Caffeine for breathing problems in premature babies
Large variations in the treatments used for a particular condition provide clear evidence of professional uncertainty about the relative merits of different treatments. And entrenched practices may mean that it takes a very long time for such uncertainties to be addressed by fair tests.
The use of caffeine in premature babies provides a telling example. Such babies often have trouble breathing properly and sometimes stop breathing very briefly – this condition is known as apnoea of prematurity and affects most babies born at less than 34 weeks’ gestation. In the late 1970s, caffeine treatment was shown to reduce these episodes and then became used by some paediatricians.
However the effects of caffeine remained disputed. Although fair tests had shown that caffeine reduced the episodes of apnoea, many paediatricians did not think that the episodes were sufficiently serious to justify use of the drug, and some were concerned that it might not be safe in these tiny babies. This meant that some babies were given the treatment and others weren’t.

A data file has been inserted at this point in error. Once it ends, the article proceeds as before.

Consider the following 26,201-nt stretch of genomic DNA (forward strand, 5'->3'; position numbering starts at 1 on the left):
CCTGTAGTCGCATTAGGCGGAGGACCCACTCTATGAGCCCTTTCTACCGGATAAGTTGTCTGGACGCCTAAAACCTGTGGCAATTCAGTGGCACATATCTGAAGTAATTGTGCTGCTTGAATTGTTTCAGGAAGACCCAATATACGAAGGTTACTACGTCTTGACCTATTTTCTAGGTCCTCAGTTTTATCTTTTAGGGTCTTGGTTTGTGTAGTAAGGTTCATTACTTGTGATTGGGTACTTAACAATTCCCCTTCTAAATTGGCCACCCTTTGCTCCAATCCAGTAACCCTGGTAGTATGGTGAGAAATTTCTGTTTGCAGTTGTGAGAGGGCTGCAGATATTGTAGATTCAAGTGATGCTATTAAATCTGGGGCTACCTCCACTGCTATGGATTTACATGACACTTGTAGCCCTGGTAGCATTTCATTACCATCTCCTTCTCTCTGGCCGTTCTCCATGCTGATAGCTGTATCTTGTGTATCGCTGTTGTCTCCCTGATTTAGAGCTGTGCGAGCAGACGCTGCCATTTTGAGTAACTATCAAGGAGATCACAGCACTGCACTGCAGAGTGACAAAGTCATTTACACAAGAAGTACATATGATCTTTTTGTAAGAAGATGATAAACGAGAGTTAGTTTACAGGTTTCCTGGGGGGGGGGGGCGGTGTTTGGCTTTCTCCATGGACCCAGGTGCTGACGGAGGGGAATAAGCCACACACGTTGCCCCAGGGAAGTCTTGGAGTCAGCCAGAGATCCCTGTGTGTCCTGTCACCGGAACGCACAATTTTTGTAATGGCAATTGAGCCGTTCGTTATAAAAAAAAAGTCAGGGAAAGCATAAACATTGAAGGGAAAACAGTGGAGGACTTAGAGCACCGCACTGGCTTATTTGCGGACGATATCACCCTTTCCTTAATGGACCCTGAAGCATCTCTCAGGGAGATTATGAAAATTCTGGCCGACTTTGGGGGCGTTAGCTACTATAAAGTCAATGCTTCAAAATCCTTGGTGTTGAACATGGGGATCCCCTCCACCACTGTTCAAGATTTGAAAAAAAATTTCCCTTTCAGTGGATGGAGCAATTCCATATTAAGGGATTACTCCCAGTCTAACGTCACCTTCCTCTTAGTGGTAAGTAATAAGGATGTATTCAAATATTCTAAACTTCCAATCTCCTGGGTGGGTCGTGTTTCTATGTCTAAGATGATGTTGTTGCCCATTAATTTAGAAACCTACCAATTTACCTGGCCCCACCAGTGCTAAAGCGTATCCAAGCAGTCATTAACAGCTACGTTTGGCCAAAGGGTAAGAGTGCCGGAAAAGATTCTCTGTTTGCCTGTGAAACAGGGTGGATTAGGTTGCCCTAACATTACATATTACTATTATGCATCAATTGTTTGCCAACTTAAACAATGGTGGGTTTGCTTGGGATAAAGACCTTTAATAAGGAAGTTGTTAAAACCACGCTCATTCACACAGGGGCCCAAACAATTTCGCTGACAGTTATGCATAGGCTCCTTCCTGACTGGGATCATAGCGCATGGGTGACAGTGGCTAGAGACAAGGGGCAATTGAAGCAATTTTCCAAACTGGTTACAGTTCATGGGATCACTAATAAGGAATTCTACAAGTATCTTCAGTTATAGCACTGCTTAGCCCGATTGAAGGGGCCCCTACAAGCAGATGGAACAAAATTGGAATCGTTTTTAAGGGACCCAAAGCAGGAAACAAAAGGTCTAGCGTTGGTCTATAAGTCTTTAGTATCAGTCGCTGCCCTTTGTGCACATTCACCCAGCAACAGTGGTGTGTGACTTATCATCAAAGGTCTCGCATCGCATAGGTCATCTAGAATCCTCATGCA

When these widespread uncertainties were finally assessed by a large international study more than 30 years after the treatment had been introduced, it turned out that this simple therapy not only reduces the breathing difficulties but also, and very importantly, significantly improves the likelihood of long-term survival without cerebral palsy and delay in infant development. Had this uncertainty been addressed when the treatment was introduced, fewer babies would have gone on to develop disabilities., 
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